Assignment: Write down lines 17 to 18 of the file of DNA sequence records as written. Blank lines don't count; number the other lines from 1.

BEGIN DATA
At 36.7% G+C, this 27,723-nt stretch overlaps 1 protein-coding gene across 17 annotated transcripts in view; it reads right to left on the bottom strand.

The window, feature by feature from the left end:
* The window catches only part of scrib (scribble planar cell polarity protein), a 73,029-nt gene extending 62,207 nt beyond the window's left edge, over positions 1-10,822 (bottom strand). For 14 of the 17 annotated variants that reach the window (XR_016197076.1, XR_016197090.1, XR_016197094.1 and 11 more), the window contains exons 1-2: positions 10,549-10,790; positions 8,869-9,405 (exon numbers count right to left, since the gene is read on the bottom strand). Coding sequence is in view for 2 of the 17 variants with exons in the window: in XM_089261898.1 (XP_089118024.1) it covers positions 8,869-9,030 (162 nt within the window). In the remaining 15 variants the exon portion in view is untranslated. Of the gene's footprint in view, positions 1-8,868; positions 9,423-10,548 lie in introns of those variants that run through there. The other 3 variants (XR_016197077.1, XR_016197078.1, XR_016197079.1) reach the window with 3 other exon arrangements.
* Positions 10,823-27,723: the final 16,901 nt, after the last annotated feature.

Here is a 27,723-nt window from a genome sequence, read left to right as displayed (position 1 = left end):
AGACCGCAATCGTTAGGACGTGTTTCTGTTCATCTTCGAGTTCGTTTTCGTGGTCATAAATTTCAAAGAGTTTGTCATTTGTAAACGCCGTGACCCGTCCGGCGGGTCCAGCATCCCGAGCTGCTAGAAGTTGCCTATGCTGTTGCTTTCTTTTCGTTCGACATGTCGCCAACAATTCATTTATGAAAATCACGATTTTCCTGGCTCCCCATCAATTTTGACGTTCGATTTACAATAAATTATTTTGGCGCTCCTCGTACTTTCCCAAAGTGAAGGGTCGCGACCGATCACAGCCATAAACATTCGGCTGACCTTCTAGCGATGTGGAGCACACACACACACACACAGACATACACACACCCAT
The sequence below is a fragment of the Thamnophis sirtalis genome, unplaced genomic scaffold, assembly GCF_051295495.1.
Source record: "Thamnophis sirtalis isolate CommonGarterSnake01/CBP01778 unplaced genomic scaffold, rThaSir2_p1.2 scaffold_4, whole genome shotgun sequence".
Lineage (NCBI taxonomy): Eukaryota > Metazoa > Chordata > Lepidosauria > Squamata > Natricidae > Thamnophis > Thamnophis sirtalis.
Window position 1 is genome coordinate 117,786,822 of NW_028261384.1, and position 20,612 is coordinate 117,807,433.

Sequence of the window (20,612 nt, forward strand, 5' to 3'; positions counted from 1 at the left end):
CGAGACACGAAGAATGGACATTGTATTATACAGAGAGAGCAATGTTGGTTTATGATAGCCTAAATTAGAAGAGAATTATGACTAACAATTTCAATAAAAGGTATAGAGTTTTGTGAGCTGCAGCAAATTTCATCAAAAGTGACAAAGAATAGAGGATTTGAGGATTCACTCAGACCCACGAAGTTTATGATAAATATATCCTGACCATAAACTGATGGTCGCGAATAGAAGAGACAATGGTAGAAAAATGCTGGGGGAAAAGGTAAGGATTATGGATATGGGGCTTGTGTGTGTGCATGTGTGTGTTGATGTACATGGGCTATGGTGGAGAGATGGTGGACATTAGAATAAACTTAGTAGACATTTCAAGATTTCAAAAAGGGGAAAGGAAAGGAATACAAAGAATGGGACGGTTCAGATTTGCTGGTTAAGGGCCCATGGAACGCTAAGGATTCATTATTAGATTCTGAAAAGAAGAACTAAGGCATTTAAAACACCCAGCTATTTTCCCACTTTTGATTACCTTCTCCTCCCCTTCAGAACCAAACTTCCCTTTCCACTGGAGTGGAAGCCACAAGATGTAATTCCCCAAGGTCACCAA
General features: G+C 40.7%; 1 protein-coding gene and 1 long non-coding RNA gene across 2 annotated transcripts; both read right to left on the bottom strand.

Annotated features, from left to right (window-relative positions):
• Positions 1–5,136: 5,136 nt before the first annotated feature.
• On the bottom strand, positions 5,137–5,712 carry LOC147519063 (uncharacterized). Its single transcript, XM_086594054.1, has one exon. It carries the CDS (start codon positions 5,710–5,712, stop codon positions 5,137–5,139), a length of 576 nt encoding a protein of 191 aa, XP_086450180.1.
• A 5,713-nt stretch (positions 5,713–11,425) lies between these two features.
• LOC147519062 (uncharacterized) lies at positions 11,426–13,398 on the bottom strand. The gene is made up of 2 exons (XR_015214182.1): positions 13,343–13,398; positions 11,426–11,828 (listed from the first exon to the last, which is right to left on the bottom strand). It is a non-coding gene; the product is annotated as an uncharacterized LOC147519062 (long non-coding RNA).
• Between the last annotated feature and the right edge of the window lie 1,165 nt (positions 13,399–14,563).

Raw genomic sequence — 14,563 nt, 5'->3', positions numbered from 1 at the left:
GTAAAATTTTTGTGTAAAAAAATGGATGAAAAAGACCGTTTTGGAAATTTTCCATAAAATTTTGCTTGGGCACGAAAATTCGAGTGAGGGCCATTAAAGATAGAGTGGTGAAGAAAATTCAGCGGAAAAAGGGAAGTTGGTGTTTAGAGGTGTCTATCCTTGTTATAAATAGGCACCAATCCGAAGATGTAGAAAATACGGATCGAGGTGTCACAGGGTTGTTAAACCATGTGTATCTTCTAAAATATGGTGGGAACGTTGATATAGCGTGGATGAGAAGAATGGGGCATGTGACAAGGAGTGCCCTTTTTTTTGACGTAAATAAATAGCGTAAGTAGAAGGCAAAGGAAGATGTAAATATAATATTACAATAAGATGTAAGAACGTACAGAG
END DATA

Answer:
• A 5,713-nt stretch (positions 5,713–11,425) lies between these two features.
• LOC147519062 (uncharacterized) lies at positions 11,426–13,398 on the bottom strand. The gene is made up of 2 exons (XR_015214182.1): positions 13,343–13,398; positions 11,426–11,828 (listed from the first exon to the last, which is right to left on the bottom strand). It is a non-coding gene; the product is annotated as an uncharacterized LOC147519062 (long non-coding RNA).